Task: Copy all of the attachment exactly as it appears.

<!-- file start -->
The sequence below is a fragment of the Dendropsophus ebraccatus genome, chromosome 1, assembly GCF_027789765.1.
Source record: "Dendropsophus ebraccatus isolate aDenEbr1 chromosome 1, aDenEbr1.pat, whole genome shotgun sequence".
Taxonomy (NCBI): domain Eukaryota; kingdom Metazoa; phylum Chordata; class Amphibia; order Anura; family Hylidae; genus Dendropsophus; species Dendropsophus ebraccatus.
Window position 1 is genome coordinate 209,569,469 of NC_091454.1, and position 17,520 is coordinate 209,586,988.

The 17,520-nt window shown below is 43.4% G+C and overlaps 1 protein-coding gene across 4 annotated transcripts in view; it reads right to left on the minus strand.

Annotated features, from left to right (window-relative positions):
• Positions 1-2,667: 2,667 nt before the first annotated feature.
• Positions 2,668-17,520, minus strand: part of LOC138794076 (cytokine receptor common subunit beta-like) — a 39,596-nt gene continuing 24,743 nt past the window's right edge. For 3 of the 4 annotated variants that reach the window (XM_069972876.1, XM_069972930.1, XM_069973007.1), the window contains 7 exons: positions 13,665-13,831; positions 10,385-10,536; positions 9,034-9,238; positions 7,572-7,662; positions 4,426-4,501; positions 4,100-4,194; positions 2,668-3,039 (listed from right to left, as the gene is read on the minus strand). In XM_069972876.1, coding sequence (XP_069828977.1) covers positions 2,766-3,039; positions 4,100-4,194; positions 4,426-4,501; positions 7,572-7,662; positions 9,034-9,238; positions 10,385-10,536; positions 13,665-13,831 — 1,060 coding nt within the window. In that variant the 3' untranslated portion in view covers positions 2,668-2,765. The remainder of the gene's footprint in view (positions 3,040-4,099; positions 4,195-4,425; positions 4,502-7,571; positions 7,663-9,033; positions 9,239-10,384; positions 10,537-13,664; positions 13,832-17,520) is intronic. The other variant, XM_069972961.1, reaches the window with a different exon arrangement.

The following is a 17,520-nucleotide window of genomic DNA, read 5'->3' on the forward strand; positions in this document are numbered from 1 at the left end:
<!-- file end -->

The sequence below is a fragment of the Dendropsophus ebraccatus genome, chromosome 1, assembly GCF_027789765.1.
Source record: "Dendropsophus ebraccatus isolate aDenEbr1 chromosome 1, aDenEbr1.pat, whole genome shotgun sequence".
Taxonomy (NCBI): domain Eukaryota; kingdom Metazoa; phylum Chordata; class Amphibia; order Anura; family Hylidae; genus Dendropsophus; species Dendropsophus ebraccatus.
Window position 1 is genome coordinate 209,569,469 of NC_091454.1, and position 17,520 is coordinate 209,586,988.

The 17,520-nt window shown below is 43.4% G+C and overlaps 1 protein-coding gene across 4 annotated transcripts in view; it reads right to left on the minus strand.

Annotated features, from left to right (window-relative positions):
• Positions 1-2,667: 2,667 nt before the first annotated feature.
• Positions 2,668-17,520, minus strand: part of LOC138794076 (cytokine receptor common subunit beta-like) — a 39,596-nt gene continuing 24,743 nt past the window's right edge. For 3 of the 4 annotated variants that reach the window (XM_069972876.1, XM_069972930.1, XM_069973007.1), the window contains 7 exons: positions 13,665-13,831; positions 10,385-10,536; positions 9,034-9,238; positions 7,572-7,662; positions 4,426-4,501; positions 4,100-4,194; positions 2,668-3,039 (listed from right to left, as the gene is read on the minus strand). In XM_069972876.1, coding sequence (XP_069828977.1) covers positions 2,766-3,039; positions 4,100-4,194; positions 4,426-4,501; positions 7,572-7,662; positions 9,034-9,238; positions 10,385-10,536; positions 13,665-13,831 — 1,060 coding nt within the window. In that variant the 3' untranslated portion in view covers positions 2,668-2,765. The remainder of the gene's footprint in view (positions 3,040-4,099; positions 4,195-4,425; positions 4,502-7,571; positions 7,663-9,033; positions 9,239-10,384; positions 10,537-13,664; positions 13,832-17,520) is intronic. The other variant, XM_069972961.1, reaches the window with a different exon arrangement.

The following is a 17,520-nucleotide window of genomic DNA, read 5'->3' on the forward strand; positions in this document are numbered from 1 at the left end: